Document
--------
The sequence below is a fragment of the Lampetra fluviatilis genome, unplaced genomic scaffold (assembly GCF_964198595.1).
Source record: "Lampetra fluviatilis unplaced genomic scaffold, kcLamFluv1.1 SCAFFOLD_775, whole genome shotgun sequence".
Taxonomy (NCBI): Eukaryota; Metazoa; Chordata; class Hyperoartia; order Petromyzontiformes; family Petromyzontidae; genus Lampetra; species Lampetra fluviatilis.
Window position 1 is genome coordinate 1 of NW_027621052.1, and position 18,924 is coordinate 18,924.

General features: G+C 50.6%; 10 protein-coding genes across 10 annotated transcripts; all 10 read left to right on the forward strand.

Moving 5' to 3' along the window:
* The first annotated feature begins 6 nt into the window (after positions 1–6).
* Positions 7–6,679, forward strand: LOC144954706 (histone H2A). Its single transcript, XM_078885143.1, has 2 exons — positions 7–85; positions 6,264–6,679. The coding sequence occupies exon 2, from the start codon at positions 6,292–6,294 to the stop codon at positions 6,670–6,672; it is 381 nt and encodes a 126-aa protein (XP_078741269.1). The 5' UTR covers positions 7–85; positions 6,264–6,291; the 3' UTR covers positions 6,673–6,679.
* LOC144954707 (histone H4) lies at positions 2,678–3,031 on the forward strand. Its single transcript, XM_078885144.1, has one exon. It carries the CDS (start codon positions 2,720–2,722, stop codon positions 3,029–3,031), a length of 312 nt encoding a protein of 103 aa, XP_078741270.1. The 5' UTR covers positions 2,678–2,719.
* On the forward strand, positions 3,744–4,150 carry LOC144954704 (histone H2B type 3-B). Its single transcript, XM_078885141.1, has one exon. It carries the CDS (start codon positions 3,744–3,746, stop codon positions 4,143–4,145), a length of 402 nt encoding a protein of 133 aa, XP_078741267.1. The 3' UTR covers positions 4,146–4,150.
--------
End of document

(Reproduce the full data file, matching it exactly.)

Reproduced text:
The sequence below is a fragment of the Lampetra fluviatilis genome, unplaced genomic scaffold (assembly GCF_964198595.1).
Source record: "Lampetra fluviatilis unplaced genomic scaffold, kcLamFluv1.1 SCAFFOLD_775, whole genome shotgun sequence".
Taxonomy (NCBI): Eukaryota; Metazoa; Chordata; class Hyperoartia; order Petromyzontiformes; family Petromyzontidae; genus Lampetra; species Lampetra fluviatilis.
Window position 1 is genome coordinate 1 of NW_027621052.1, and position 18,924 is coordinate 18,924.

General features: G+C 50.6%; 10 protein-coding genes across 10 annotated transcripts; all 10 read left to right on the forward strand.

Moving 5' to 3' along the window:
* The first annotated feature begins 6 nt into the window (after positions 1–6).
* Positions 7–6,679, forward strand: LOC144954706 (histone H2A). Its single transcript, XM_078885143.1, has 2 exons — positions 7–85; positions 6,264–6,679. The coding sequence occupies exon 2, from the start codon at positions 6,292–6,294 to the stop codon at positions 6,670–6,672; it is 381 nt and encodes a 126-aa protein (XP_078741269.1). The 5' UTR covers positions 7–85; positions 6,264–6,291; the 3' UTR covers positions 6,673–6,679.
* LOC144954707 (histone H4) lies at positions 2,678–3,031 on the forward strand. Its single transcript, XM_078885144.1, has one exon. It carries the CDS (start codon positions 2,720–2,722, stop codon positions 3,029–3,031), a length of 312 nt encoding a protein of 103 aa, XP_078741270.1. The 5' UTR covers positions 2,678–2,719.
* On the forward strand, positions 3,744–4,150 carry LOC144954704 (histone H2B type 3-B). Its single transcript, XM_078885141.1, has one exon. It carries the CDS (start codon positions 3,744–3,746, stop codon positions 4,143–4,145), a length of 402 nt encoding a protein of 133 aa, XP_078741267.1. The 3' UTR covers positions 4,146–4,150.